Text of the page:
The Chatsworth Consulting Group shares Why Winnie the Pooh Leaves His Corner of the Forest. The post offers the wisdom of Pooh who reminds us that if we want to accomplish something, we must take responsibility and make an effort and get out of our comfort zone – our comfortable corner of the forest. As leaders, it’s our responsibility to model this behavior so that our teams (or families, or organizations, or selves) can step away from what they know, make a first attempt to connect with others, and not stay waiting in their corner of the Forest. Follow the group @ThoughtfulLdrs
Frank Sonnenberg, Frank Sonnenberg Online shares A Marriage Made in Heaven. What makes relationships last? How do you create a marriage made in heaven? This article examines the elements of successful relationships. Follow Frank @FSonnenberg
Tracy Shroyer, Beyond the Stone Wall: Leadership with Dr. Shroyer shares The Power of Self-Disclosure. In preparation to teach her Interpersonal Skills college course, Tracy took some time to reflect on self-disclosure, one of the topics for an upcoming week’s class. Is there someone who you share thoughts, feelings, and information with? How has that been a positive experience for you? Follow Tracy @TShroyer2
Aboodi Shabi, Aboodi Shabi and Company Limited shares The Available Leader. A large part of leadership has to do with your availability or unavailability as a leader. Discovering how you show up as a leader is a key part of your leadership development. Follow Aboodi @aboodishabi
David Spell, of David Spell: More Than Management shares A Thorn in Your Side. Often those that seem to be the cause of our greatest problems can be the source of our greatest growth. Look beyond the obvious to see what lessons those around you have to teach. Follow David @davidallenspell
Mary Jo Asmus, Aspire shares Being Grateful for All of Them. Even though this post on being grateful of others was published close to Thanksgiving, it’s a reminder that gratitude for others is important at any time of the year. Follow Mary @mjasmus
The Festival’s Connection Art comes from Joy and Tom Guthrie of Vizwerx Group, LLC (above right). Follow Joy @Joy_Guthrie
Connecting in Community
Bill Benoist, Leadership Heart Coaching shares Valentine’s Day Engagement. Although we strive for a balanced life, in reality home, work and school are all connected. When we are engaged, these connections allow us to fire on all cylinders. Follow Bill @leadershipheart
Chantal Bechervaise, Take it Personel-ly shares Your Choices Influence Others. Influence is a topic that Chantal find very interesting. When she searches twitter she finds two types of people; those who are angry or do nothing but complain and those that make the effort to engage and really go out of their way to “talk” with people. They make a connection, create positivity and genuinely seem interested in others. Follow Chantal @CBechervaise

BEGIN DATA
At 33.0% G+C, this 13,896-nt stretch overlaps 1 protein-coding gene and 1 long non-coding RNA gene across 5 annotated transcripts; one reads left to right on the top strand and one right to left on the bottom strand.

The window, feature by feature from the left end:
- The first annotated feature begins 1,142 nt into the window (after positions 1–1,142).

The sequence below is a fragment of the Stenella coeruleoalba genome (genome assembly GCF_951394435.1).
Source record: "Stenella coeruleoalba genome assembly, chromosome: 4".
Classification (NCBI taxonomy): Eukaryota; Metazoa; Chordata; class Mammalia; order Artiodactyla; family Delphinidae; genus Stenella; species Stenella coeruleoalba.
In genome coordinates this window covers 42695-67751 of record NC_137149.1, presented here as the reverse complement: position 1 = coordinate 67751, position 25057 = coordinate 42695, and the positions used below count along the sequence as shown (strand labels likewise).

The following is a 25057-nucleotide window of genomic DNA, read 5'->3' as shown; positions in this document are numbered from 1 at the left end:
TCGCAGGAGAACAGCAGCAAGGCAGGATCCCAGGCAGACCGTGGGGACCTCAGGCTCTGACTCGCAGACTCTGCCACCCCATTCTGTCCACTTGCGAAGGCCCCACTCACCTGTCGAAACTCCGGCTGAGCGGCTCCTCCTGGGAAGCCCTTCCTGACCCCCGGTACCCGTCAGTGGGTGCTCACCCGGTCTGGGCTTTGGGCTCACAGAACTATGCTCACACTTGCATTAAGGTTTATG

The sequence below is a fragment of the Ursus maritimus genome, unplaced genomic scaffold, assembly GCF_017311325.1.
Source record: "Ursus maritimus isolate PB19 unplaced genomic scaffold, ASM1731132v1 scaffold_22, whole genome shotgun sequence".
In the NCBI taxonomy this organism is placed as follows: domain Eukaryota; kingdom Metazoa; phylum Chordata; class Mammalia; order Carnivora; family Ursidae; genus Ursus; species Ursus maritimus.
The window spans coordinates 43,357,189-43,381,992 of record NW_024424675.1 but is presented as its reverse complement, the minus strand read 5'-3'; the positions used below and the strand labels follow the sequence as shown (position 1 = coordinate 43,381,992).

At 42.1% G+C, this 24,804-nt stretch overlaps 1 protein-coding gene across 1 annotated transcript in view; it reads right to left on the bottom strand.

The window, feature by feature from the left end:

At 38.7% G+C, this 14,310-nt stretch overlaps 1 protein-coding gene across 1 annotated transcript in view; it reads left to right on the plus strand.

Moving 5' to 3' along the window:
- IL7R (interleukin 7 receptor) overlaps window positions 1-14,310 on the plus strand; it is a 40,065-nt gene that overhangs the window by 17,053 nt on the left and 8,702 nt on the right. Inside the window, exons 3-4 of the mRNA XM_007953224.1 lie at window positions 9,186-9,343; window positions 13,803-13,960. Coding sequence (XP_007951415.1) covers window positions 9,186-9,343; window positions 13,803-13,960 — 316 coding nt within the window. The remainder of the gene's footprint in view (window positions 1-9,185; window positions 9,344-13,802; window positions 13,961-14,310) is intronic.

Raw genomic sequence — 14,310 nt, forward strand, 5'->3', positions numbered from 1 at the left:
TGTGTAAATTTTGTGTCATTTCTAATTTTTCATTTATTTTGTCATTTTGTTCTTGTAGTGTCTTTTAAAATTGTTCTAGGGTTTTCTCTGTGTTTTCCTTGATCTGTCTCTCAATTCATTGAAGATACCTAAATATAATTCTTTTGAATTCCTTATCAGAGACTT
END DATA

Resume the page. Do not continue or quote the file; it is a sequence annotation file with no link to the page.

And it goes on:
Matt McWilliams shares How NOT to Network on LinkedIn. This is a humorous look at how not to use LinkedIn, using an example from my network. In your efforts to develop a network, please don’t make the mistakes this poor fellow made. Follow Matt @MattMcWilliams2
Subha Balagopal, From the Principal’s Pen shares I Didn’t Take This Job to Give Up On You. A leader’s job is about people and connecting with others often leads us to wrestle with what we believe in. Subha is an elementary principal and her post was inspired by a situation at school that caused him to grapple with the authenticity of his words and beliefs. Follow Subha @PrincipalsPen2
Unique Ways to Create Connections
Sal Silvester, 5.12 Solutions shares The 4-Step Feedback Process. Most leaders struggle with how to give team members feedback. Use this model to provide feedback in a way that will engender team member commitment. Follow Sal @512Solutions
Tom Eakin, BoomLife shares How to Become Powerfully Social and Socially Powerful. Success is getting what you want AND being the person you want to be. This article describes how GPS Theory can be used to help, and get help from, the people in your world to live your core values, because you can’t get what you want if you are not, first, the person you want to be. Follow Tom @goboomlife
Sean Glaze, Great Results Team Building shares How Low Tech Events Provide High Tech Results. When considering a corporate event to connect your team, the purpose is not only to enjoy the few hours of the event together. Your team should ALSO be able to refer back to the fun interactions and take way applicable insights that will positively impact your organization weeks or months or even years later. Follow Sean @leadyourteam